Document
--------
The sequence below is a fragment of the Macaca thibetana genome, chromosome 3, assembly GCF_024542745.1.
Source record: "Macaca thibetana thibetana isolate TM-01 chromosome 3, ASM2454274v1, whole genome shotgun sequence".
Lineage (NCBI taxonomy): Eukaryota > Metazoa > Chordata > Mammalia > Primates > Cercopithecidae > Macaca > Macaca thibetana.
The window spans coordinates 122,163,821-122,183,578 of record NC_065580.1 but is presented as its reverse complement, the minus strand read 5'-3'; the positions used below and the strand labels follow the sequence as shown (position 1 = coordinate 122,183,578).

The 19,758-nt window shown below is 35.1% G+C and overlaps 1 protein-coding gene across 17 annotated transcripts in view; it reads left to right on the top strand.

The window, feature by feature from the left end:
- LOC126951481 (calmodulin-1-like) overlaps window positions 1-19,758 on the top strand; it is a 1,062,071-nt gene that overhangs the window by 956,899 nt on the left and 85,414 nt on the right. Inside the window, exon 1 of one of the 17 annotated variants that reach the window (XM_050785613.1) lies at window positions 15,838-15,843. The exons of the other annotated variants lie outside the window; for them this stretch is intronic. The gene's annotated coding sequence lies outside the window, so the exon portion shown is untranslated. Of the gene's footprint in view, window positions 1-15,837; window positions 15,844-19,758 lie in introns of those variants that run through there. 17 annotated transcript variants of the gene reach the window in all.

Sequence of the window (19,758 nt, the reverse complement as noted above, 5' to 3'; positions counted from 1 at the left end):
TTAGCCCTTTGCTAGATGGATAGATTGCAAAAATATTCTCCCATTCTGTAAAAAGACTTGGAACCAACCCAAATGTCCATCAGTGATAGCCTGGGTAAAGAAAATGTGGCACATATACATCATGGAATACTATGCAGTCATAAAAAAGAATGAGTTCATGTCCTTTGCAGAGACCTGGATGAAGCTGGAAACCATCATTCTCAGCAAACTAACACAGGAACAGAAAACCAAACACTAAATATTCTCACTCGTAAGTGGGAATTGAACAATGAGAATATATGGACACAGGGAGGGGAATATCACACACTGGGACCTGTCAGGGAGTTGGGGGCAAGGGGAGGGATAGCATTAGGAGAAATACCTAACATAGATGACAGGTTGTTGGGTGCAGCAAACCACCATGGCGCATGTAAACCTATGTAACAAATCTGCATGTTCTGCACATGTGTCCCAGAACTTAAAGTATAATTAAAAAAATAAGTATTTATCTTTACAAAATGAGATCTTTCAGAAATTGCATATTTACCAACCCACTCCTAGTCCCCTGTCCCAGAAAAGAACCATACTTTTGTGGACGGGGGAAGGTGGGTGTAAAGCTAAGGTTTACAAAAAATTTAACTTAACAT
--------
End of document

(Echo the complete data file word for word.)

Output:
The sequence below is a fragment of the Macaca thibetana genome, chromosome 3, assembly GCF_024542745.1.
Source record: "Macaca thibetana thibetana isolate TM-01 chromosome 3, ASM2454274v1, whole genome shotgun sequence".
Lineage (NCBI taxonomy): Eukaryota > Metazoa > Chordata > Mammalia > Primates > Cercopithecidae > Macaca > Macaca thibetana.
The window spans coordinates 122,163,821-122,183,578 of record NC_065580.1 but is presented as its reverse complement, the minus strand read 5'-3'; the positions used below and the strand labels follow the sequence as shown (position 1 = coordinate 122,183,578).

The 19,758-nt window shown below is 35.1% G+C and overlaps 1 protein-coding gene across 17 annotated transcripts in view; it reads left to right on the top strand.

The window, feature by feature from the left end:
- LOC126951481 (calmodulin-1-like) overlaps window positions 1-19,758 on the top strand; it is a 1,062,071-nt gene that overhangs the window by 956,899 nt on the left and 85,414 nt on the right. Inside the window, exon 1 of one of the 17 annotated variants that reach the window (XM_050785613.1) lies at window positions 15,838-15,843. The exons of the other annotated variants lie outside the window; for them this stretch is intronic. The gene's annotated coding sequence lies outside the window, so the exon portion shown is untranslated. Of the gene's footprint in view, window positions 1-15,837; window positions 15,844-19,758 lie in introns of those variants that run through there. 17 annotated transcript variants of the gene reach the window in all.

Sequence of the window (19,758 nt, the reverse complement as noted above, 5' to 3'; positions counted from 1 at the left end):
TTAGCCCTTTGCTAGATGGATAGATTGCAAAAATATTCTCCCATTCTGTAAAAAGACTTGGAACCAACCCAAATGTCCATCAGTGATAGCCTGGGTAAAGAAAATGTGGCACATATACATCATGGAATACTATGCAGTCATAAAAAAGAATGAGTTCATGTCCTTTGCAGAGACCTGGATGAAGCTGGAAACCATCATTCTCAGCAAACTAACACAGGAACAGAAAACCAAACACTAAATATTCTCACTCGTAAGTGGGAATTGAACAATGAGAATATATGGACACAGGGAGGGGAATATCACACACTGGGACCTGTCAGGGAGTTGGGGGCAAGGGGAGGGATAGCATTAGGAGAAATACCTAACATAGATGACAGGTTGTTGGGTGCAGCAAACCACCATGGCGCATGTAAACCTATGTAACAAATCTGCATGTTCTGCACATGTGTCCCAGAACTTAAAGTATAATTAAAAAAATAAGTATTTATCTTTACAAAATGAGATCTTTCAGAAATTGCATATTTACCAACCCACTCCTAGTCCCCTGTCCCAGAAAAGAACCATACTTTTGTGGACGGGGGAAGGTGGGTGTAAAGCTAAGGTTTACAAAAAATTTAACTTAACAT